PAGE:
Siva Power Is Aiming Low — for World’s Lowest-Cost Solar Panels


Siva Power announces a roadmap for their Factory of the Future to achieve a world-best $0.28/watt panel cost in just four years. That’s not only ahead of the SunShot goal for 2030 but well under the target cost of $0.50/watt.

Recently rebranded Siva Power is aiming to make waves in the solar industry.


Yesterday, the company announced a new technology roadmap that projects the cost of its thin-film solar modules dropping to a world-best $0.28/watt. That’s well under the U.S. DOE’s SunShot Initiative goal to get under $0.50/watt by 2030.


Interestingly, at a time when trade wars are causing rifts in the industry yet customers still prefer American-made panels, Siva Power says that its advanced manufacturing approach keeps its projected costs geography-agnostic. In other words, this lower cost can be achieved in China, the U.S., or any other location.


Before you rush out to buy these products, we should note that it will be four years till the company is in production. However, the company will be offering cost reductions before then. Siva Power’s roadmap has them reaching $0.40/watt with just one fully operational 300 MW production line. This would be much lower than competitive CIGS companies at ~$0.74/watt, and more significant, it would be lower than the best silicon production lines in China ($0.55-0.70/watt) — or even the SunShot goal.


After two years of operation with just a few improvements in performance, the module cost will come down to $0.28/watt — in what Siva is calling the Factory of the Future.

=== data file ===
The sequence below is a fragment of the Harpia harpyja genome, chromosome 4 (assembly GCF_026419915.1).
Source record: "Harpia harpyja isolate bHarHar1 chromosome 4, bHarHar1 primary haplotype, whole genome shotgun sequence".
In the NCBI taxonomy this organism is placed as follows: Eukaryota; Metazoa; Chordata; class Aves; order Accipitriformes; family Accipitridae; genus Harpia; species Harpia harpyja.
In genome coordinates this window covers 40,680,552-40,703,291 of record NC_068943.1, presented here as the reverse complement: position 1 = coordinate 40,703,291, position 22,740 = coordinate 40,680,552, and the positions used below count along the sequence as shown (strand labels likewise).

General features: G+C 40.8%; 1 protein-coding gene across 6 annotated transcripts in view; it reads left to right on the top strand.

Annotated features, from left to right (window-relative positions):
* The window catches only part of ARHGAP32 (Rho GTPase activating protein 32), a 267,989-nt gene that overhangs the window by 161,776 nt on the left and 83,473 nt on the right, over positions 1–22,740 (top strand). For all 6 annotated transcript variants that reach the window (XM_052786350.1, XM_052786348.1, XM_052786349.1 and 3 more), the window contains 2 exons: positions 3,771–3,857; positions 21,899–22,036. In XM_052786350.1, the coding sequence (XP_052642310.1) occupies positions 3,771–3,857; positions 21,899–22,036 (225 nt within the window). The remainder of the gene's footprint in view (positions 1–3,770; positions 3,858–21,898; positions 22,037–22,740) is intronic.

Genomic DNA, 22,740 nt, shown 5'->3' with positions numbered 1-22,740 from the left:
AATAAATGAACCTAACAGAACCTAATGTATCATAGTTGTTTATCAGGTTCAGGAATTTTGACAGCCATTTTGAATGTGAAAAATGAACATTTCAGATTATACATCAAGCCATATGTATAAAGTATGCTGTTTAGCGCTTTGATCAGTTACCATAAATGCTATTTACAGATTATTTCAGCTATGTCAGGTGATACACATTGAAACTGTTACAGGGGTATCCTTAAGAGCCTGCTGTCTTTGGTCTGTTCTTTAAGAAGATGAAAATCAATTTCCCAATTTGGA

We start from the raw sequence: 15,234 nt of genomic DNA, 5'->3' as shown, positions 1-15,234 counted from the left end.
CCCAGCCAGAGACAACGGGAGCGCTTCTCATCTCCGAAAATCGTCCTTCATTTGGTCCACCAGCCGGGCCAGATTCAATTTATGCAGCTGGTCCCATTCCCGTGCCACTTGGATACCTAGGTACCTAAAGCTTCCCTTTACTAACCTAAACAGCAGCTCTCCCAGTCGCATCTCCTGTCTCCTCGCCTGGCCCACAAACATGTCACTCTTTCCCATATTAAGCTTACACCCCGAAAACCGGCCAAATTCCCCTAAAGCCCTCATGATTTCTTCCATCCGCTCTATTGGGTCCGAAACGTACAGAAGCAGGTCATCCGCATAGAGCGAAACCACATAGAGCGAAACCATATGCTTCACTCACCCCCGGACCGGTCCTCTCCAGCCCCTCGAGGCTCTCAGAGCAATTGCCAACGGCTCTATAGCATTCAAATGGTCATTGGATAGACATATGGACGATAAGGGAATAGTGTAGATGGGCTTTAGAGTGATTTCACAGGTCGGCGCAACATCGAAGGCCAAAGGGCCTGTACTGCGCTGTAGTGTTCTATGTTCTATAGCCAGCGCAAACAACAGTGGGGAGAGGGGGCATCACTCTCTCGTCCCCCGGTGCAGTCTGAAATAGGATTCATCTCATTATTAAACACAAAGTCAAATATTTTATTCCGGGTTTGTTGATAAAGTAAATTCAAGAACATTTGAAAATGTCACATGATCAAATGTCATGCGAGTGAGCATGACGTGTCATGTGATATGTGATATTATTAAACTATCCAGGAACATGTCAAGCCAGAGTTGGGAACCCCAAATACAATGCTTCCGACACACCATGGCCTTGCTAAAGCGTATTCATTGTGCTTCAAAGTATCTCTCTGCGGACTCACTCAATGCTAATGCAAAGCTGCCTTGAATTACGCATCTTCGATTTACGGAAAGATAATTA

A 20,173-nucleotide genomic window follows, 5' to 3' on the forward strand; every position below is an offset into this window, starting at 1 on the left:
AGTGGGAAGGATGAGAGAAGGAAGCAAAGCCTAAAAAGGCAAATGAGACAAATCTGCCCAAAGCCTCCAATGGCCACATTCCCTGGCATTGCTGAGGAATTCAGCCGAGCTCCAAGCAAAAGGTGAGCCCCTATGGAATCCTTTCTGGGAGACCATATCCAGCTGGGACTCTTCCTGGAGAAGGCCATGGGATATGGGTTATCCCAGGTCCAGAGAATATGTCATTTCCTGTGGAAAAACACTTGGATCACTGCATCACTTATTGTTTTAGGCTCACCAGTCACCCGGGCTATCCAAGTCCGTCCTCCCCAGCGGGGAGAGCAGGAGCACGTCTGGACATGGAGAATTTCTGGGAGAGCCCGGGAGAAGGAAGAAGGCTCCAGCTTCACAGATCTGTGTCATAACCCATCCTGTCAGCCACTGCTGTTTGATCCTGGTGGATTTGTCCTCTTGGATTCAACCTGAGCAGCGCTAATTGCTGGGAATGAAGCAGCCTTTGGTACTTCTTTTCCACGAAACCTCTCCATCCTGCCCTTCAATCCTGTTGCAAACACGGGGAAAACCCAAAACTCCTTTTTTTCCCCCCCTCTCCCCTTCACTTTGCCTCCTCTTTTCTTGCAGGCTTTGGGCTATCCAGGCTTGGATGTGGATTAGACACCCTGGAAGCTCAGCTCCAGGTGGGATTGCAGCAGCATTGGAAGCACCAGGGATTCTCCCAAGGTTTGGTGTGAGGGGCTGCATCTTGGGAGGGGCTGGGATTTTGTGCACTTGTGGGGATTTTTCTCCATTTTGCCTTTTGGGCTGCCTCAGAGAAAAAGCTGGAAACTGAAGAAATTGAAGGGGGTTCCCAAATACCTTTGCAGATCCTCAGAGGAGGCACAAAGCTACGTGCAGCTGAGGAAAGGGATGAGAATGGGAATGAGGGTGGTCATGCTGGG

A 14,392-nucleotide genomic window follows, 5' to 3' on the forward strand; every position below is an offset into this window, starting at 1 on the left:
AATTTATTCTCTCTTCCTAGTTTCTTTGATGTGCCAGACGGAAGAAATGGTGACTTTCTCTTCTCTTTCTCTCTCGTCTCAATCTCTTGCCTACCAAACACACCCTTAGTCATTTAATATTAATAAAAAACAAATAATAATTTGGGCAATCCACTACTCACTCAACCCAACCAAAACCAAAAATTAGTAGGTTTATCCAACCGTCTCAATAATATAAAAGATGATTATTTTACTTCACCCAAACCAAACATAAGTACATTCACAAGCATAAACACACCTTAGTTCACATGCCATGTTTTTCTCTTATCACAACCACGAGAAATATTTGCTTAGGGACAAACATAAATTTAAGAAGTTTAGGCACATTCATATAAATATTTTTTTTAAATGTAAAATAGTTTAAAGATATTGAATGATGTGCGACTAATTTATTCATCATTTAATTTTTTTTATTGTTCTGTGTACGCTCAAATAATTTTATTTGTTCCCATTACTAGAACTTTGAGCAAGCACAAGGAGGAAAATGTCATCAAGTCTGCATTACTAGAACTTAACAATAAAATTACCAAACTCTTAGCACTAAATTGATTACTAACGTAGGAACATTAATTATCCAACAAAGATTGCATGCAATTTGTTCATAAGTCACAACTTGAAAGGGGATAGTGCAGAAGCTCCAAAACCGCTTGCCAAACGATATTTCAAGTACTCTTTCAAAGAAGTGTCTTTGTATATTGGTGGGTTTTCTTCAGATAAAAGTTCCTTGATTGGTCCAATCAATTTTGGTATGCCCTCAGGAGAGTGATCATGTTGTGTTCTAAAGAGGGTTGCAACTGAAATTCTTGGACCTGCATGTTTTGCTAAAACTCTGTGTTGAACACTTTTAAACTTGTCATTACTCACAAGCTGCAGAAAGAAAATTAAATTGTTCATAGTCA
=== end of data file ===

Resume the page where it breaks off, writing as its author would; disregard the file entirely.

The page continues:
“Silicon photovoltaic (PV) technology still relies on brute force replication of small production lines. The next wave of solar will require advanced manufacturing, high-speed automated production lines based on thin film PV,” said Brad Mattson, CEO of Siva Power. “Our technology roadmap results in a solar ‘Factory of the Future’ with gigawatt production capacity, competitive efficiency and the world’s lowest cost.”


How does Siva Power achieve such a low cost? A major piece of the puzzle is using glass as a substrate, which has already been scaled in the FPD industry — which means that much of the necessary equipment is essentially off-the-rack.


By comparison, the company says, silicon substrate scales poorly because of the fragility of the wafer, and silicon fab lines are unlikely to scale much more in the future. The only way to expand silicon capacity is to build many small lines, which offers little if any cost savings.


The 300 MW scale that Siva Power has selected has about 10 times the capacity of the typical silicon production line. By taking advantage of the high-speed automated tools already developed for the FPD industry, only minimal adaptation is needed to achieve 300 MW throughputs in solar, ensuring cost reductions and avoiding execution risk.


The plan provides further confirmation that technology is not always the issue when it comes to improving on solar. 


“Technology is important, but this $0.28/watt roadmap is not fundamentally about technology, it is about simple scaling of an already known and proven process,” said Markus Beck, CTO of Siva Power. “No new science is needed, just engineering execution.”


Siva Power’s automated 300 MW production line greatly reduces labor, factory, and land costs. The factory requires just one-third of the space and one-fifth the labor of a silicon line (when normalized for output). Capex is only $0.33/watt (as opposed to ~$1/watt for most companies).


Siva Power is in the process of building a small mini-module pilot line, the last step before full commercialization of the company’s CIGS technology.